This Student-Led Startup Aims to Disrupt the Hotel Industry

BOSTON—Harsh Patel is the founder of InnTech, a platform designed to automate the check-in process for hotels. Much like others in the hospitality industry, he wears many hats—college student, startup inventor and budding businessman.

At two-years-old, Patel’s parents migrated from India to chase the American Dream in the United States. The family operated an independent hotel in Oregon, providing him early and constant exposure to the hospitality industry.

“I grew up behind the front desk,” said Patel. “At age seven, I started to take room reservations and answer phone calls. With a family-run business, everyone learns to pitch in. It may sound crazy, but when you grow up living in a hotel it becomes a daily habit. At age 16, I took on a bigger role as front desk manager at a nearby Best Western. That’s when I was introduced to the franchise world where I quickly learned to operate hotels on a much bigger scale. Soon after, I left to attend Boston University for a degree in computer science.”

With years of on-the-job knowledge of hotels under his belt, Patel is ready to go after his own dreams on the technical side of the hospitality industry.

“Growing up, I watched my parents have to wake up at 3 a.m. to check in a guest,” said Patel. “That’s when I asked myself, ‘What if there was a solution to automate this, so the guest can check into their room at whatever hour?’ Not only would this let the front desk staff focus on other tasks such as answering phone calls, but it would help the night audit staff, who is required to stay up all night to check a few guests in. I know high-end hotels such as Hilton and Marriott have mobile app check-in, but no great solution exists for mid-tier or economy hotels.”

During the fall semester at Boston University, the computer science program—the Spark Innovation Fellows Program—approved his idea to come up with a solution to tackle this issue.

“During the past four to five months, I formed a team with Hariharan Mathavan, a computer engineering student, and Chinwe Oparaji, a design student, to create the InnTech Check-Inn Kiosk,” he said. “InnTech’s vision is to innovate and provide new technology to outdated hotels. We’re here to deliver affordable tech solutions to hotels that don’t have enough power or resources to engineer innovative products themselves. We’re here to disrupt the hotel industry.”

InnTech’s Automated Check-in Kiosk enables a guest to check into their room and obtain a room key. It takes three to five minutes for a guest to check in and obtain their room key, according to Patel. The solution aims to free up front desk staff to focus on other tasks and allow the guest a seamless check-in experience.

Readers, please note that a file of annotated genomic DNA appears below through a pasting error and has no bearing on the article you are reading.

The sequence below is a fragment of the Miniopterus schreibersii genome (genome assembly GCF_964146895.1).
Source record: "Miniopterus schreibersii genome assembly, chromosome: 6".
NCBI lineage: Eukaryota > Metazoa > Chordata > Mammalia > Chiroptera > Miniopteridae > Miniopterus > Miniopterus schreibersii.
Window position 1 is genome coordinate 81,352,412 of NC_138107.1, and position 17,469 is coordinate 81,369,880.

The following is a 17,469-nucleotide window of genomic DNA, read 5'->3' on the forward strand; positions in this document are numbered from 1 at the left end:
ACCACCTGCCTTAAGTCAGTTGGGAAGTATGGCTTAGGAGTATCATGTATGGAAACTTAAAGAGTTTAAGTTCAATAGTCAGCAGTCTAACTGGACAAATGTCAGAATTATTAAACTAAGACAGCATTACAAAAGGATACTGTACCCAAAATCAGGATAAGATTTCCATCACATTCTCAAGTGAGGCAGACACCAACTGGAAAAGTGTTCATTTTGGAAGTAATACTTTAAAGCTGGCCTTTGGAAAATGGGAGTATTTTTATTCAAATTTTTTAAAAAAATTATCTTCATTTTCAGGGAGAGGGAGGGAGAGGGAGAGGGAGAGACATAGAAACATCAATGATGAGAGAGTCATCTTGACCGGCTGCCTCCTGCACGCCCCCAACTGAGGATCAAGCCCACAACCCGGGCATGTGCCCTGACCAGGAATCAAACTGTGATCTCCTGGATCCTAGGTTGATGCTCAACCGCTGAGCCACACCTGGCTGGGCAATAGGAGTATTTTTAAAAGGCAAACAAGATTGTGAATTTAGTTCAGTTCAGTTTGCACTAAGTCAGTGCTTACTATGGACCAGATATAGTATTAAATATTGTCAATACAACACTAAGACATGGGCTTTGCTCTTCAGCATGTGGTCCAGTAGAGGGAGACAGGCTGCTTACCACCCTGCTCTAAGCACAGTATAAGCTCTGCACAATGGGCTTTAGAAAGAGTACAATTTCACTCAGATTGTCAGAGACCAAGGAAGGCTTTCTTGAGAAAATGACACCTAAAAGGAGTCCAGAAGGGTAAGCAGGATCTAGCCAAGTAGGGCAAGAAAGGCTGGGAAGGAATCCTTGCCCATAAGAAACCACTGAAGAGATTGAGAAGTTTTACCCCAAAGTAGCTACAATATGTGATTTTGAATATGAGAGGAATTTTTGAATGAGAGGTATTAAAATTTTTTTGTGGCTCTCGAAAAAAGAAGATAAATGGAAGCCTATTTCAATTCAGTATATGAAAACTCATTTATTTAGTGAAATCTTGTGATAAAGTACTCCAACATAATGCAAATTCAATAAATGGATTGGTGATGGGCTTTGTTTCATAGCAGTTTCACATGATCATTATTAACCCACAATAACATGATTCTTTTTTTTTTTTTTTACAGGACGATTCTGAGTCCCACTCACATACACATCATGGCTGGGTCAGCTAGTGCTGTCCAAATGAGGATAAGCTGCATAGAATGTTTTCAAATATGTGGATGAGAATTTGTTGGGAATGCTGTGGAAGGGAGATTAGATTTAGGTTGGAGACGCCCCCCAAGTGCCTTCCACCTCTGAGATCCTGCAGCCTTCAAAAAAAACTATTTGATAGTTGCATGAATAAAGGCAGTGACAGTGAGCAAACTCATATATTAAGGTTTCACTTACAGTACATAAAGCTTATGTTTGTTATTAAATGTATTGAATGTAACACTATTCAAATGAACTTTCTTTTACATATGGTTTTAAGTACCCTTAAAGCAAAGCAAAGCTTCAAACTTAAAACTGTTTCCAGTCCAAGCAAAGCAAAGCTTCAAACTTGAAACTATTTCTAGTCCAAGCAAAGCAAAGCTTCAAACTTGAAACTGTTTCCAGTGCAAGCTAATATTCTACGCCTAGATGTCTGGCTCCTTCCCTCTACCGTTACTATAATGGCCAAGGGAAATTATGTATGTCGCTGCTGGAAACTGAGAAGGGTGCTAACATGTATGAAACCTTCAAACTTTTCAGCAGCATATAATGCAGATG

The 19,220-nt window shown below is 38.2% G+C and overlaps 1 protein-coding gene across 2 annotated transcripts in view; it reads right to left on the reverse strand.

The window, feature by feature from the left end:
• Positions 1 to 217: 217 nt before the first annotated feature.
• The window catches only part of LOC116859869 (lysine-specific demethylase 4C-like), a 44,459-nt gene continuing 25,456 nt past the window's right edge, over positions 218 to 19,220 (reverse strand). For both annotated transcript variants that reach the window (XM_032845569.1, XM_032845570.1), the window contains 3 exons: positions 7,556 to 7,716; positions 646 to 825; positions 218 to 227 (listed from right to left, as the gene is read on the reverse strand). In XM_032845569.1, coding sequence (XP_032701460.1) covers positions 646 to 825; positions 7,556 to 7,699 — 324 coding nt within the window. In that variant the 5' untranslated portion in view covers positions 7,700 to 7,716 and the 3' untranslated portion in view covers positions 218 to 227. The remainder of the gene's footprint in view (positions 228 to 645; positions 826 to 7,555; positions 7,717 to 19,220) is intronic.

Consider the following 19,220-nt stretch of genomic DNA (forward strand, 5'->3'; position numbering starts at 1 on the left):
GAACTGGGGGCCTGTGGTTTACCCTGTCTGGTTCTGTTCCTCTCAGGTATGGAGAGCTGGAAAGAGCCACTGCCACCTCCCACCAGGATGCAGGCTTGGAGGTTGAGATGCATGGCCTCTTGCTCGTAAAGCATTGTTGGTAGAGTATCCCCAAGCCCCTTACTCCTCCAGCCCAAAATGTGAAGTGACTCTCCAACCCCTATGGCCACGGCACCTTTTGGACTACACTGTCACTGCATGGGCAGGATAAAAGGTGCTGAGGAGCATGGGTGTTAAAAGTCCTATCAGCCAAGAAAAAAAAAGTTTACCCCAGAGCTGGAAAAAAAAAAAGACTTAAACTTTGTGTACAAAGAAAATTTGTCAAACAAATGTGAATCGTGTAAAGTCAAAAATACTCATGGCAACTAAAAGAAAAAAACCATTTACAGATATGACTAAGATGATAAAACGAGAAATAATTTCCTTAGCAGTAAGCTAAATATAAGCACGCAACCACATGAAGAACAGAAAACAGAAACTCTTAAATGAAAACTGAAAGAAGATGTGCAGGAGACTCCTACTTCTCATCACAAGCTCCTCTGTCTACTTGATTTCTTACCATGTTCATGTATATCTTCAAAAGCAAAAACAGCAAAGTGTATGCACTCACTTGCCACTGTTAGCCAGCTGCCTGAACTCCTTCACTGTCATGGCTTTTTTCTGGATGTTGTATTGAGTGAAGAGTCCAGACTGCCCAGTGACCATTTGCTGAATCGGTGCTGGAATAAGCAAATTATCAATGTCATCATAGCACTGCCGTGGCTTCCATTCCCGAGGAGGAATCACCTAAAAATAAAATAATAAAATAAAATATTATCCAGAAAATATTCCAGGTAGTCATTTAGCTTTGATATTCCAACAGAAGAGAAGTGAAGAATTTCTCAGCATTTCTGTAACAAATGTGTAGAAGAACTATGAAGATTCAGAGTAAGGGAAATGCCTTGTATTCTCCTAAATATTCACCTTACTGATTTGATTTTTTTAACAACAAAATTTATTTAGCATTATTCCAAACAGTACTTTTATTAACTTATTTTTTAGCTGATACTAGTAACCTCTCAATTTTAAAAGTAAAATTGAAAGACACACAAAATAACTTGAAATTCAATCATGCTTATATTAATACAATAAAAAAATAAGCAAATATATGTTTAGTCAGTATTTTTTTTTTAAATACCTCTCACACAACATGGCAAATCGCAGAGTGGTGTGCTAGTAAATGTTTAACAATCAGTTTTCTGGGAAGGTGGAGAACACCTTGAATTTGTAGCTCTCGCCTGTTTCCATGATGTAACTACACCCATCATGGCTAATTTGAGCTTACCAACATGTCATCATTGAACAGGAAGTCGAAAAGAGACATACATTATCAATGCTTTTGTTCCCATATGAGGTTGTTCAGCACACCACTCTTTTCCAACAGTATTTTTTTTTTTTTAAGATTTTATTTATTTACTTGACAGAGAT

With his platform and team in place, Patel shopped InnTech’s automated check-in solution around to various hotel companies and presented the solution at a startup demo day at Boston University for its Spark Entrepreneurship program. “It intrigued a lot of hotel owners,” he said.

The InnTech team will test the product at The Rodeway Inn in Eureka, CA; Redmond Inn in Redmond, OR; and Dreamers Lodge in John Day, OR.

“The feedback has been great,” he said. “Currently we’re having front desk staff enter in guest information into our database, but we’re looking to build a web scraping tool that will automatically take the reservations off the current hotel systems—ChoiceAdvantage or InnSoft, for example—and enter it into our database.”

An added benefit? Patel touts the potential for security, especially during the late-night hours.

“Some hotel owners have told us that this could create additional safety at the hotel,” he said. “For example, someone at night might not be able to rob a hotel if the front door is locked and a guest can only check-in using this kiosk.”

For this trio, there’s much more in the pipeline. Recently, they launched a new product called InnTech Review Your Stay to help hotels boost new, positive reviews on Google, TripAdvisor and Yelp.

“This platform sends a text message to every guest checking out of the hotel, asking them to rate their stay,” he said. “If the guest gives a five-star rating, it automatically takes the guest to Google or TripAdvisor to enable them to review the hotel.”

For ratings below five stars, the platform brings guests to an internal feedback page and solicits feedback for improvement. “Once the guest leaves internal feedback, that message gets sent to the hotel manager’s email inbox,” he said. “This way, the bad review doesn’t get published online—which helps hotels keep their ratings high—and the hotel can resolve the guest’s issue immediately.”

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